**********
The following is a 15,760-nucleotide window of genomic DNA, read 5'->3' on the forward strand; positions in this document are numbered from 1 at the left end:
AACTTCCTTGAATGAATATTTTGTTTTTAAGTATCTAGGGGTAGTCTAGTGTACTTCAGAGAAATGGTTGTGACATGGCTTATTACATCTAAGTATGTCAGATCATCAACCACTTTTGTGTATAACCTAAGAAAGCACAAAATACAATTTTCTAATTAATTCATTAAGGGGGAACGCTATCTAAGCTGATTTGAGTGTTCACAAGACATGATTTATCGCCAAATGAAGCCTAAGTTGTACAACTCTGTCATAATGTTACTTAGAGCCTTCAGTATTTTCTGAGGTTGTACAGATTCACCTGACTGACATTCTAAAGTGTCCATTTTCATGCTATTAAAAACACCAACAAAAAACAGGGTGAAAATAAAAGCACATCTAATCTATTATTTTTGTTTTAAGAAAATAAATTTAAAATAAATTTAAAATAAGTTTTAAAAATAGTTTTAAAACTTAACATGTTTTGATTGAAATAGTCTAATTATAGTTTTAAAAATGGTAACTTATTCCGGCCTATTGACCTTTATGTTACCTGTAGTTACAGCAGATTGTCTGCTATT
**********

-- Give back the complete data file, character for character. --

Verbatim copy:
The following is a 15,760-nucleotide window of genomic DNA, read 5'->3' on the forward strand; positions in this document are numbered from 1 at the left end:
AACTTCCTTGAATGAATATTTTGTTTTTAAGTATCTAGGGGTAGTCTAGTGTACTTCAGAGAAATGGTTGTGACATGGCTTATTACATCTAAGTATGTCAGATCATCAACCACTTTTGTGTATAACCTAAGAAAGCACAAAATACAATTTTCTAATTAATTCATTAAGGGGGAACGCTATCTAAGCTGATTTGAGTGTTCACAAGACATGATTTATCGCCAAATGAAGCCTAAGTTGTACAACTCTGTCATAATGTTACTTAGAGCCTTCAGTATTTTCTGAGGTTGTACAGATTCACCTGACTGACATTCTAAAGTGTCCATTTTCATGCTATTAAAAACACCAACAAAAAACAGGGTGAAAATAAAAGCACATCTAATCTATTATTTTTGTTTTAAGAAAATAAATTTAAAATAAATTTAAAATAAGTTTTAAAAATAGTTTTAAAACTTAACATGTTTTGATTGAAATAGTCTAATTATAGTTTTAAAAATGGTAACTTATTCCGGCCTATTGACCTTTATGTTACCTGTAGTTACAGCAGATTGTCTGCTATT